Stranger on a Train

The first thing I noticed were his eyes. Not because they were striking or particularly attractive, but he looked like a man with twenty-twenty vision. They narrowed like a hawk on me. I squelched around like one of those overly-ripe tomatoes under a blunt knife. The seeds inside me wobbled too.

“Are you any relation to that eagle on your shirt?”

He looked down and pulled his shirt away from his body.

“Sometimes I think I might be growing some feathers, but I realise they’re ingrown hairs. They’re sharp like razors though.”

I suddenly became very aware I had stopped breathing so that I could hear his words and syllables fully. I analysed every lip movement and every pore of his skin, scanning his face like passport control. I would make a fantastic security person at the airport; thorough and merciless.

I wanted to reach for a paper bag to breathe into. Apparently this is a good thing to do if you have spells of panic or agoraphobia. I saw it on a TV programme once. This teenage girl was having a terrible time in a panic and the bag sorted her out.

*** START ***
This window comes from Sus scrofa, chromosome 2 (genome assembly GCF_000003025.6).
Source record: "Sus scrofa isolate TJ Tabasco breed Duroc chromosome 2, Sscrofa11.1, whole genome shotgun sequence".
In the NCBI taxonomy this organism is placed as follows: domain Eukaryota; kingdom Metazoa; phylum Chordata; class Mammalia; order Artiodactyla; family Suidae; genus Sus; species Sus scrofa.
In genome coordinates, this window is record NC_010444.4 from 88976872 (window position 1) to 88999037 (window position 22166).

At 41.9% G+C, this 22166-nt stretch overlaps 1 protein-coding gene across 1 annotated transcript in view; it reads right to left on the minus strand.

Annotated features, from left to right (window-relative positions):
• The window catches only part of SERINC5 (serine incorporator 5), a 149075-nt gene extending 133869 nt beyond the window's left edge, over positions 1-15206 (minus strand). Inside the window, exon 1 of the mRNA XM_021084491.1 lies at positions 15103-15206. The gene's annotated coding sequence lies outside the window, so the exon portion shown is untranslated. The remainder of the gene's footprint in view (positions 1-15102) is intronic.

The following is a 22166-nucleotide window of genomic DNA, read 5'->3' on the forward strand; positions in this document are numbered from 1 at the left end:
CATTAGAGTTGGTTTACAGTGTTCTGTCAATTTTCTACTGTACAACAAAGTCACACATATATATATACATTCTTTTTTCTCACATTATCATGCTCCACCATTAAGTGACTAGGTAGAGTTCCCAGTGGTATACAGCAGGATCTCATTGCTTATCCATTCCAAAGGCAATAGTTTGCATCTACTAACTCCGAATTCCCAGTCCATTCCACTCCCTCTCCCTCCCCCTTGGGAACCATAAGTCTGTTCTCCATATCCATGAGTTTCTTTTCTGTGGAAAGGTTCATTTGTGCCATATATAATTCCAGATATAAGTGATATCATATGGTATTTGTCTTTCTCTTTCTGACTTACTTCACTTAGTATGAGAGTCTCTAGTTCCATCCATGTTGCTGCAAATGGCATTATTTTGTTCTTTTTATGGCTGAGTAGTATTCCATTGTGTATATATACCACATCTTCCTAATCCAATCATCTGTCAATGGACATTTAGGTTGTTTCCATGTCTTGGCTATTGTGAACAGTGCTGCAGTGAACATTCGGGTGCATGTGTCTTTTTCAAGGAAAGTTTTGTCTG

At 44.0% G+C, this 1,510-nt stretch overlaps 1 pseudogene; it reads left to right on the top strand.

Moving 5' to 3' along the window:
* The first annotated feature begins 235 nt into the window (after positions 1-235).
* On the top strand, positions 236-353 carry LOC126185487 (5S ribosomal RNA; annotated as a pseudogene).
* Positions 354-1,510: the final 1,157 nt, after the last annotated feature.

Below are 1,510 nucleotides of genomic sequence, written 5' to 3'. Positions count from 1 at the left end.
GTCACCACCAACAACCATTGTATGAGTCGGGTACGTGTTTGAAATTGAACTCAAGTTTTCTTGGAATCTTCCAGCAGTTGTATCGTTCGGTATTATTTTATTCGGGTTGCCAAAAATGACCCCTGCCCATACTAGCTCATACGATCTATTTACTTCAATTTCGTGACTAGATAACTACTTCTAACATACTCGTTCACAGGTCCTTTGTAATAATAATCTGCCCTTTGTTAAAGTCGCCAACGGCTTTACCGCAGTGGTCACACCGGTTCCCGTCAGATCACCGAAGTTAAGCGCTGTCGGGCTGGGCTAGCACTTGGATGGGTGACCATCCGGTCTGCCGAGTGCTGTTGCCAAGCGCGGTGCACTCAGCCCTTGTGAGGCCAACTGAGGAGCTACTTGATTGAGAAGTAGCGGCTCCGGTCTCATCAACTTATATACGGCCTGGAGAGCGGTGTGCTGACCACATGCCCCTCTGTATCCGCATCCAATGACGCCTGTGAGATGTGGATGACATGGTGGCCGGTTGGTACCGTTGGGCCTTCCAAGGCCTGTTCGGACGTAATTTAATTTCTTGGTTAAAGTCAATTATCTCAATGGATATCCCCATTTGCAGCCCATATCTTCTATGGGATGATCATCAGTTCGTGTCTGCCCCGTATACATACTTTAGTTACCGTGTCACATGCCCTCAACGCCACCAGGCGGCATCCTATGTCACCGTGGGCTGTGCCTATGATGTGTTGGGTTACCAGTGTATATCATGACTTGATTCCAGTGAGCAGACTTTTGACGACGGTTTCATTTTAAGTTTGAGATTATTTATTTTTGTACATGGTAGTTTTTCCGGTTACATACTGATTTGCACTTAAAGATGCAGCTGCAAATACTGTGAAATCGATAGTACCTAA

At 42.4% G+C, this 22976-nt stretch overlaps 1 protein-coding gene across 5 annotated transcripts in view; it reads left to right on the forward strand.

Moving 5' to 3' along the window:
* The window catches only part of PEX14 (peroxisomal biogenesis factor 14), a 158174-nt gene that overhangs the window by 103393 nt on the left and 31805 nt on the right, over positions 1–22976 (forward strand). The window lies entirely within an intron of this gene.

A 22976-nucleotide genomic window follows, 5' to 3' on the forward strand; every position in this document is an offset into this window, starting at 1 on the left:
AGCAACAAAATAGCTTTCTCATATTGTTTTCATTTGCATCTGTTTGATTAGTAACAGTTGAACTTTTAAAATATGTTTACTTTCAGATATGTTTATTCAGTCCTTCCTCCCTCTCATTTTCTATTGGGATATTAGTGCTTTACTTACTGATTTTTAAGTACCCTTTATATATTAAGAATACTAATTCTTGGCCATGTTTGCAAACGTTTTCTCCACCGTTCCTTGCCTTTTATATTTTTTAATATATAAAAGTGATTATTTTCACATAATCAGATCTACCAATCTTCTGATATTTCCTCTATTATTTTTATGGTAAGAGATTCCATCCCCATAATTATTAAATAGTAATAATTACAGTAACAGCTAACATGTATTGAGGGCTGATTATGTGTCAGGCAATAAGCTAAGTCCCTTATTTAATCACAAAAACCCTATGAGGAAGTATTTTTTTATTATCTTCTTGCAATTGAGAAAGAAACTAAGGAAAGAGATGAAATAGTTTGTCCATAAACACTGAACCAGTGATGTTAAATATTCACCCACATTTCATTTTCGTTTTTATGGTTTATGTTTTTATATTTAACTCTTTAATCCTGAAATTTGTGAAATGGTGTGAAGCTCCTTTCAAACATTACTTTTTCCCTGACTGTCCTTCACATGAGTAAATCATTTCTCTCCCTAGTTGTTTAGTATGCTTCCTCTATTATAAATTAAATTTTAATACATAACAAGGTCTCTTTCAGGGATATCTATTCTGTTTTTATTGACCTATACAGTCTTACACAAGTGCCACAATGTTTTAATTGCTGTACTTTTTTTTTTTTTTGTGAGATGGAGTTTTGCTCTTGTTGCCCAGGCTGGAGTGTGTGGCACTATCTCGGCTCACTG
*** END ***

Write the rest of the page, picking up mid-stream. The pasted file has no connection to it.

By now he had finished his story about his ingrown hairs and was staring at me as if I’d just yelled out on a crowded commuter train. Like a crazy person. Luckily I noticed that the woman next to me had a book half wrapped in a plastic bag. I wondered why a book might be better off in a plastic bag. Perhaps she was overly-precious. I leaned over and asked for the bag. Her face suggested she might have been concerned I would use it for malicious purposes. I wanted to allay her fears by making it clear it was because I had in fact halted my own respiratory system. So I breathed loudly and made panting noises while bending over double. My head was almost touching the ground by this point and all the blood was rushing down into my eye balls. Between my legs, upside down, I could see this man. He had another face now. All his features had morphed to form the face of a now stranger.

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